Last month, Albuquerque was full of appreciation parades. But on Sunday night, May 31, the tide turned. In the “parade” that passed up and down Central Avenue, half a block behind my apartment, for 3 1/2 hours, no one was chanting “thank you.”

Colleen Dougherty

Colleen Dougherty

It was loud, terrifying and surreal. I kept thinking about the police officers, who just two weeks ago were hearing “thank you” for their continued service during the COVID-19 pandemic, and were now hearing (derogatory statements). I felt astounded at how easily and quickly someone can go from a hero to a villain, and I thought about what it takes for changes to occur when a heinous act is committed on a person, or an animal … and how much does it matter who the victim is or the witness, or the villain.

In 2015, the Safari Club International suspended the membership of Walter Palmer. Noted as having killed 43 large and exotic animals, including a rhinoceros, a buffalo and a polar bear, the club overlooked Palmer’s illegal kill of a black bear in Wisconsin in 2008. He’d killed the bear 40 miles outside of the legal hunting area, drug it back to the legal side to report the kill, then lied to federal agents about it. He was fined $3,000 and given one year of probation. And then, he killed Cecil.

The black-maned lion at the Hwange National Park in Zimbabwe was well known and loved by park officials, tourists and zoologist Andrew Loveridge, who’d been observing Cecil and his family for more than 10 years. Palmer paid for a “canned hunt,” (defined as the killing of an animal in an enclosure to obtain a trophy) to come to Zimbabwe and kill a lion.

He and his guide lured Cecil with an elephant carcass off park grounds to a nearby farm where Palmer shot him with an arrow, and then followed him for more than 10 hours while he slowly died. To have shot him with a firearm would have kicked Palmer out of the “I took down a large animal with an arrow” book, so he let Cecil suffer instead.

Upon collecting the body, Palmer and his guide discovered the radio collar around Cecil’s nick, removed it and hung it in a tree. Palmer never apologized for killing Cecil, only that he didn’t know it was him when he shot him. He went into hiding after returning to the U.S., and again when Loveridge’s book, “Lion Hearted,” came out in 2018.

His dental practice in Minnesota gets 1.5 stars on Yelp, and only 13 comments are listed (the rest were removed as “inappropriate.”) They range from “acts as if he could care less about you” “big mistake” and “a new low.”

Laws and practices regarding hunting, endangered species protection, poaching and prosecution, however, are slow to change. Most of the roadblocks revolve around money, governmental power and ego. Changes did ensue however regarding the transport of “trophies” (AKA severed heads, etc.) on commercial airlines. To date, 45 airlines worldwide have banned those shipments. South African Airlines, UPS and FedEx are current exceptions.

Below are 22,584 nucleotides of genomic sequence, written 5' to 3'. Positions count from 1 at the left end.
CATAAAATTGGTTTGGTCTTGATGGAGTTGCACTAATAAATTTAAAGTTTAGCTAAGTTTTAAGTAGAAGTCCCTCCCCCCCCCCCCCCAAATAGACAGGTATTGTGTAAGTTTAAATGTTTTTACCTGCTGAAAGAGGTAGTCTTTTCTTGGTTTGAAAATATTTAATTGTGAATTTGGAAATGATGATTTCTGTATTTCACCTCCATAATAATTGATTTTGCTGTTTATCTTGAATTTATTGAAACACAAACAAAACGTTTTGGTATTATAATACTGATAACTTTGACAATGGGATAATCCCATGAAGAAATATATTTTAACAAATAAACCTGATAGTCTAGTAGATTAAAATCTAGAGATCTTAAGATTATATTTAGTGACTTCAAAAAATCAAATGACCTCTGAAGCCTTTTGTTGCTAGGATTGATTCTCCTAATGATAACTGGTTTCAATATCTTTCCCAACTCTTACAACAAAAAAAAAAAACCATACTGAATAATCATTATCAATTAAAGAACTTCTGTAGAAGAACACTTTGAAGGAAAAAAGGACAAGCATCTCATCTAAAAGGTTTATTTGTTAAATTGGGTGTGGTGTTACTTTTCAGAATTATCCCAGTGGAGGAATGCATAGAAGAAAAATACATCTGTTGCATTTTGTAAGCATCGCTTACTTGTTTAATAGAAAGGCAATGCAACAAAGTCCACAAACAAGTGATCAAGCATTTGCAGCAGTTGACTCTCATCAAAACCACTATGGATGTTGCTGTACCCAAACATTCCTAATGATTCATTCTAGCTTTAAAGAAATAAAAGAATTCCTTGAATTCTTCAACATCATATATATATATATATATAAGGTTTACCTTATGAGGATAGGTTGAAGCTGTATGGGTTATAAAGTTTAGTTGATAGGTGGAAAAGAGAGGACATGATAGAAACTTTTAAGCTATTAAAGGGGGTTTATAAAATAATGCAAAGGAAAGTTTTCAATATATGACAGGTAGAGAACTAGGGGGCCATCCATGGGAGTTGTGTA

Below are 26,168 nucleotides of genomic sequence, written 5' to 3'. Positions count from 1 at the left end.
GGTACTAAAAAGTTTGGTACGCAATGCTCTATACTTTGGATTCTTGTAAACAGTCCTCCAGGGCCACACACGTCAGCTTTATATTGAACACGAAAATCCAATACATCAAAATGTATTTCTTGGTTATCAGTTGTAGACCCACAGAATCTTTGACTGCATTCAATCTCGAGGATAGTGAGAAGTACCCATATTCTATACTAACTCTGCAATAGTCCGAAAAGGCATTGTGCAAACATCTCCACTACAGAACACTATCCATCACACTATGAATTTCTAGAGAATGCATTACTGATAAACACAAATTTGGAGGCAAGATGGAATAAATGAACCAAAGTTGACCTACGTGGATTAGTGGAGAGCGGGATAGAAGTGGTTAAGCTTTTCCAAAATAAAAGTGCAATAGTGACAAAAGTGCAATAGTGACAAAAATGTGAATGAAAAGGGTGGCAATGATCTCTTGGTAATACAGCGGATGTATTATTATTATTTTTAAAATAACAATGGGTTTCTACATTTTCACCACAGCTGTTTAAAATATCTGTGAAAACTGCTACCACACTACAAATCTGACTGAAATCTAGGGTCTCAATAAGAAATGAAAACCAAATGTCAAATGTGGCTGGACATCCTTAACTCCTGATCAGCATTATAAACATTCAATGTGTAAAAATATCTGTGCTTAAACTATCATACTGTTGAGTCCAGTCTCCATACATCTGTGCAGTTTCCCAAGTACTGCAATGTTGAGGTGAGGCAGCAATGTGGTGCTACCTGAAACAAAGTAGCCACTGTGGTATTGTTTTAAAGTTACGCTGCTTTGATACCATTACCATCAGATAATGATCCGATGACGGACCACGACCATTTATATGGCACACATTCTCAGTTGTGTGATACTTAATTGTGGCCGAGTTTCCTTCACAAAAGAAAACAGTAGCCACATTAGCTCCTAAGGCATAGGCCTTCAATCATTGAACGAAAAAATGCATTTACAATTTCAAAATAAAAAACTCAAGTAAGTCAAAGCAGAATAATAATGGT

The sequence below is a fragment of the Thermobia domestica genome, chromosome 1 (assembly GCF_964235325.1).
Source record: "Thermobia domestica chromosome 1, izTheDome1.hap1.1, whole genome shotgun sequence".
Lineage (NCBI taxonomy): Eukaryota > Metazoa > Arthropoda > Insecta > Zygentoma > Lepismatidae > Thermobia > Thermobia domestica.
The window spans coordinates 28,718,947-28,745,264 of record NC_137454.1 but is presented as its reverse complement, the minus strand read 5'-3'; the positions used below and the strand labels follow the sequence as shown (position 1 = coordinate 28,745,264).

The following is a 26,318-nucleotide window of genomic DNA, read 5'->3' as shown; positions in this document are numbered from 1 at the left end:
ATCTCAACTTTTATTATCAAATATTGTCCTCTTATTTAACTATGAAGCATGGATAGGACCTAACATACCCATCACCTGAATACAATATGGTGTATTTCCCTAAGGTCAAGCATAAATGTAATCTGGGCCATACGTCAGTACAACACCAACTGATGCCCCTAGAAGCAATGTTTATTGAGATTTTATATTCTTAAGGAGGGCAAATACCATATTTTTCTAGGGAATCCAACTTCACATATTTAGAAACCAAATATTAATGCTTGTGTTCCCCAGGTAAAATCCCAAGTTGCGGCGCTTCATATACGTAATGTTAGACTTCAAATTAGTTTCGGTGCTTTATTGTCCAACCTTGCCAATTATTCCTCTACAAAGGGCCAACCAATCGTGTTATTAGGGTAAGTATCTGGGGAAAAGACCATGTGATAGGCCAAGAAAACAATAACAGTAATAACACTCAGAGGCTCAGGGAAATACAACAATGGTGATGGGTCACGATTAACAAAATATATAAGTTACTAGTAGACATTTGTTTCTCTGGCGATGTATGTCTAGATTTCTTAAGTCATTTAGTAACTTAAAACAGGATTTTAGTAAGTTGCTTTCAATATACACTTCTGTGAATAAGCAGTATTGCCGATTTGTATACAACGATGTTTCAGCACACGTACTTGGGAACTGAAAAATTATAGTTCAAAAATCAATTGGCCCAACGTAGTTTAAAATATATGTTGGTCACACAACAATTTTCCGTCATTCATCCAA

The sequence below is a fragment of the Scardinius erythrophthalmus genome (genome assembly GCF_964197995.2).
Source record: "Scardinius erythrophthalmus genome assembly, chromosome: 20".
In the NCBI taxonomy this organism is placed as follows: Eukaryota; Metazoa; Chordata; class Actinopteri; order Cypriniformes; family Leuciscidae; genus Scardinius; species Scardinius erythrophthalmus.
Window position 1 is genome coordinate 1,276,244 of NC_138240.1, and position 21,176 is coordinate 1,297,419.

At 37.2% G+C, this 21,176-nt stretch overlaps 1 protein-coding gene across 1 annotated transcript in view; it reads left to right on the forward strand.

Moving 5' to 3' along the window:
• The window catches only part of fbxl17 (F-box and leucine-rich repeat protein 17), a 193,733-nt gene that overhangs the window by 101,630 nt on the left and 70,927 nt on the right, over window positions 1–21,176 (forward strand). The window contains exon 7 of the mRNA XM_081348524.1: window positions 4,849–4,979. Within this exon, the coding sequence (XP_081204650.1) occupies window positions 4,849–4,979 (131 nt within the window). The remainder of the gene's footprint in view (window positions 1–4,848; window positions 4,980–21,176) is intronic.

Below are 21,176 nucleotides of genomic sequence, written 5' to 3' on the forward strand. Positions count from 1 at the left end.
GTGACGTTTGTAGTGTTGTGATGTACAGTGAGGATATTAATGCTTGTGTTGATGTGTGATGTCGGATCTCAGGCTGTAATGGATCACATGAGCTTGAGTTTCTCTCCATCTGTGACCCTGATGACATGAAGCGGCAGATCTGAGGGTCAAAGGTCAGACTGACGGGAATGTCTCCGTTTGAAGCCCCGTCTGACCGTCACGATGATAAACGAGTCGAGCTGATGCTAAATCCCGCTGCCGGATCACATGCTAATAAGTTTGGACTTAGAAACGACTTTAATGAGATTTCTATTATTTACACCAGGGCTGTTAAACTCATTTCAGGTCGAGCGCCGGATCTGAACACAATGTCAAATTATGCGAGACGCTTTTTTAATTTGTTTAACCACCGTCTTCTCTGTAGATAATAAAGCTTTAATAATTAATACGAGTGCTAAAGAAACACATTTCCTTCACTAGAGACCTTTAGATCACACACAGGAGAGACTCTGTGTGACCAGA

As the chaos continued on that warm summer night outside my home, I glanced at a book I am painfully working my way through, “The Lost Dogs,” by Jim Gorant. Dog fighting has been outlawed in all 50 states since 1976, but the 2007 discovery of NFL quarterback Michael Vick’s dogfighting operation, Bad Newz Kennels, in Sussex County, Va., brought the issue to light in a way it had never been before.

Rising up from a street kid in Newport News to fame and fortune in the NFL, Vick was a hero to many. But dogfighting is a felony, and Vick served nearly two years in prison. In a CBS interview after his release, Vick stated, “I knew it was wrong, but I didn’t stop it. I’m a living example of what not to do.”

Vick became an unlikely hero whose notoriety (like Cecil’s but with a different demographic) allowed him to become a powerful voice against animal cruelty. He made public service announcements with HSUS, and began talking to kids in schools about growing up in the streets, and the horrors of dog fighting.

The blood sport continues, as does illegal hunting and poaching. Laws, like people’s hearts, are hard to change. As for Michael Vick, he says he knows there are some who will never forgive him, but he doesn’t hold it against them.

“Holding grudges only brings bad karma … that’s energy you could spend on something positive.” Good words, then and now.

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